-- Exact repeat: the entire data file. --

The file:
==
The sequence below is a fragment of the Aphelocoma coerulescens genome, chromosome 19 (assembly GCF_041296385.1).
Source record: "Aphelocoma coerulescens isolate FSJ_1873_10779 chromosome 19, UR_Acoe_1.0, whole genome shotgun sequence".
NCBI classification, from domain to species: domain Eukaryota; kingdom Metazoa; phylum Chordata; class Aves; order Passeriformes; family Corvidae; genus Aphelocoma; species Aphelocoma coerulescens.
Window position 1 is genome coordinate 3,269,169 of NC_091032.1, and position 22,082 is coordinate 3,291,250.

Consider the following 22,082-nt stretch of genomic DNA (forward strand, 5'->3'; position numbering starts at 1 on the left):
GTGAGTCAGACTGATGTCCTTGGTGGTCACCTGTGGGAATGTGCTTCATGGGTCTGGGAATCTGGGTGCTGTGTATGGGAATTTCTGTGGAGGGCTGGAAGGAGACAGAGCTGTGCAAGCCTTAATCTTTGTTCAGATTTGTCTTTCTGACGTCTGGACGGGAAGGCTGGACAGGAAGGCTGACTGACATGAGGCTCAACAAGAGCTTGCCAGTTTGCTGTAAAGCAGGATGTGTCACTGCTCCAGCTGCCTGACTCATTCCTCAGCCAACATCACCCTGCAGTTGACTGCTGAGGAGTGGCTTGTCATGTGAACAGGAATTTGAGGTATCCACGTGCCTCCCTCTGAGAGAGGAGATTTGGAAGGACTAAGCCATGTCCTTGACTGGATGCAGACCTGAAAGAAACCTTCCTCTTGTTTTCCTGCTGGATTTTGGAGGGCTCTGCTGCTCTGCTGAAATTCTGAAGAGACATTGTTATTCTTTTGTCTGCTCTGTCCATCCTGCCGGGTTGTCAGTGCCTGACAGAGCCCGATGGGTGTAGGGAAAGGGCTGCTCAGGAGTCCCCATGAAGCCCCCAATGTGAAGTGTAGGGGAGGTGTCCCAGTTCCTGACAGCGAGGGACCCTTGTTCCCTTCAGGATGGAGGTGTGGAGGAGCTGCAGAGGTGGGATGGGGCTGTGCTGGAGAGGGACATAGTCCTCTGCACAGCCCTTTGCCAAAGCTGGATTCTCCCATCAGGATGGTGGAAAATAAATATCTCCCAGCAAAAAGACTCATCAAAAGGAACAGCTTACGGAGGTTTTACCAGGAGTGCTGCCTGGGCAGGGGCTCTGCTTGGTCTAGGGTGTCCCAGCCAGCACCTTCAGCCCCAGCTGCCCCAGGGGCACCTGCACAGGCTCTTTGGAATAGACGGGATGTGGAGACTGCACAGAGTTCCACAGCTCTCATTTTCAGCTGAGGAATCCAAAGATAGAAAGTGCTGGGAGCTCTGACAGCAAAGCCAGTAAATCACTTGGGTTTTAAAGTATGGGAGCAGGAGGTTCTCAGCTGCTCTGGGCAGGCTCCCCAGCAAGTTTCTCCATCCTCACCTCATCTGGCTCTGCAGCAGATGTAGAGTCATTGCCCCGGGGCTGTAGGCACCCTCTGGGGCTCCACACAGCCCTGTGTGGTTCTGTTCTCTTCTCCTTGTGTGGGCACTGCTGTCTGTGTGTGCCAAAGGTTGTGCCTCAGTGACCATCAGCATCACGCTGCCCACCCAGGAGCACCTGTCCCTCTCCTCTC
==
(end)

The sequence below is a fragment of the Aphelocoma coerulescens genome, chromosome 19 (assembly GCF_041296385.1).
Source record: "Aphelocoma coerulescens isolate FSJ_1873_10779 chromosome 19, UR_Acoe_1.0, whole genome shotgun sequence".
NCBI classification, from domain to species: domain Eukaryota; kingdom Metazoa; phylum Chordata; class Aves; order Passeriformes; family Corvidae; genus Aphelocoma; species Aphelocoma coerulescens.
Window position 1 is genome coordinate 3,269,169 of NC_091032.1, and position 22,082 is coordinate 3,291,250.

Consider the following 22,082-nt stretch of genomic DNA (forward strand, 5'->3'; position numbering starts at 1 on the left):
GTGAGTCAGACTGATGTCCTTGGTGGTCACCTGTGGGAATGTGCTTCATGGGTCTGGGAATCTGGGTGCTGTGTATGGGAATTTCTGTGGAGGGCTGGAAGGAGACAGAGCTGTGCAAGCCTTAATCTTTGTTCAGATTTGTCTTTCTGACGTCTGGACGGGAAGGCTGGACAGGAAGGCTGACTGACATGAGGCTCAACAAGAGCTTGCCAGTTTGCTGTAAAGCAGGATGTGTCACTGCTCCAGCTGCCTGACTCATTCCTCAGCCAACATCACCCTGCAGTTGACTGCTGAGGAGTGGCTTGTCATGTGAACAGGAATTTGAGGTATCCACGTGCCTCCCTCTGAGAGAGGAGATTTGGAAGGACTAAGCCATGTCCTTGACTGGATGCAGACCTGAAAGAAACCTTCCTCTTGTTTTCCTGCTGGATTTTGGAGGGCTCTGCTGCTCTGCTGAAATTCTGAAGAGACATTGTTATTCTTTTGTCTGCTCTGTCCATCCTGCCGGGTTGTCAGTGCCTGACAGAGCCCGATGGGTGTAGGGAAAGGGCTGCTCAGGAGTCCCCATGAAGCCCCCAATGTGAAGTGTAGGGGAGGTGTCCCAGTTCCTGACAGCGAGGGACCCTTGTTCCCTTCAGGATGGAGGTGTGGAGGAGCTGCAGAGGTGGGATGGGGCTGTGCTGGAGAGGGACATAGTCCTCTGCACAGCCCTTTGCCAAAGCTGGATTCTCCCATCAGGATGGTGGAAAATAAATATCTCCCAGCAAAAAGACTCATCAAAAGGAACAGCTTACGGAGGTTTTACCAGGAGTGCTGCCTGGGCAGGGGCTCTGCTTGGTCTAGGGTGTCCCAGCCAGCACCTTCAGCCCCAGCTGCCCCAGGGGCACCTGCACAGGCTCTTTGGAATAGACGGGATGTGGAGACTGCACAGAGTTCCACAGCTCTCATTTTCAGCTGAGGAATCCAAAGATAGAAAGTGCTGGGAGCTCTGACAGCAAAGCCAGTAAATCACTTGGGTTTTAAAGTATGGGAGCAGGAGGTTCTCAGCTGCTCTGGGCAGGCTCCCCAGCAAGTTTCTCCATCCTCACCTCATCTGGCTCTGCAGCAGATGTAGAGTCATTGCCCCGGGGCTGTAGGCACCCTCTGGGGCTCCACACAGCCCTGTGTGGTTCTGTTCTCTTCTCCTTGTGTGGGCACTGCTGTCTGTGTGTGCCAAAGGTTGTGCCTCAGTGACCATCAGCATCACGCTGCCCACCCAGGAGCACCTGTCCCTCTCCTCTC